Dorian Lynskey in Unherd:
His work was substantial, his opinions horrendous, his reputation a battleground. It was February 1949 and the Fellows in American Letters of the Library of Congress had decided to award the inaugural Bollingen Prize for Poetry to Ezra Pound for The Pisan Cantos. Pound, a giant of modernism, had begun the poems in a US Army detention camp and finished them in a psychiatric hospital under indictment for treason, having spent much of the war broadcasting anti-Semitic, fascist propaganda for Mussolini. The judging panel, which included W. H. Auden, Robert Lowell and Pound’s friend T. S. Eliot, justified its decision on purely aesthetic grounds, because to take into account Pound’s politics “would in principle deny the validity of that objective perception of value on which any civilized society must rest”.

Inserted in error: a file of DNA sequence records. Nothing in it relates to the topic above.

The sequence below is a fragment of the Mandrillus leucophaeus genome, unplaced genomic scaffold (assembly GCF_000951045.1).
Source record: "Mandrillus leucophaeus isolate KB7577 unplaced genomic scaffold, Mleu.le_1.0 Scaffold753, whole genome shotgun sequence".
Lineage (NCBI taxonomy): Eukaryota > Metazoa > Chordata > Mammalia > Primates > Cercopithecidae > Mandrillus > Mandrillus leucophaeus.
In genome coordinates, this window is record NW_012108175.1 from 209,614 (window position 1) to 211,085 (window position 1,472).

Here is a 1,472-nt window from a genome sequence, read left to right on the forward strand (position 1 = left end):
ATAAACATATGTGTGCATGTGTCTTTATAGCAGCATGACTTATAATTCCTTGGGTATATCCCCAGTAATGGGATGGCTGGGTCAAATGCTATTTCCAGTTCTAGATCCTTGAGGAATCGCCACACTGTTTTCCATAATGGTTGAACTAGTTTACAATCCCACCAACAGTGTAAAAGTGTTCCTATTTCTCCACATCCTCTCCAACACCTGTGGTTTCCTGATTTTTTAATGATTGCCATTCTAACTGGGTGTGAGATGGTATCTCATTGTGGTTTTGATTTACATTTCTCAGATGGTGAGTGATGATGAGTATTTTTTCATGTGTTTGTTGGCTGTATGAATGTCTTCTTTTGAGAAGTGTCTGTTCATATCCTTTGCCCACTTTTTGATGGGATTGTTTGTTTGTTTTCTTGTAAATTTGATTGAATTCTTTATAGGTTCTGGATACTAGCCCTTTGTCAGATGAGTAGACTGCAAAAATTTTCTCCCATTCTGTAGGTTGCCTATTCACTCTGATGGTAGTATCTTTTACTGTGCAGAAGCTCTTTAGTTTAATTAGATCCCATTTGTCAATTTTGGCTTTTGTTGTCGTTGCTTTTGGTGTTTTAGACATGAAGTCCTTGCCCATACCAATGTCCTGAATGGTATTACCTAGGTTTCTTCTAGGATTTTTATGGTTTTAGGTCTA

The prize and its justification ignited an argument which blazed for six months: can art be separated from politics? Should the intolerant be tolerated, let alone rewarded? Should liberalism take account of the consequences of speech even as it defends the right to speak? To put in in 2020 terminology: “Should Ezra Pound be cancelled?”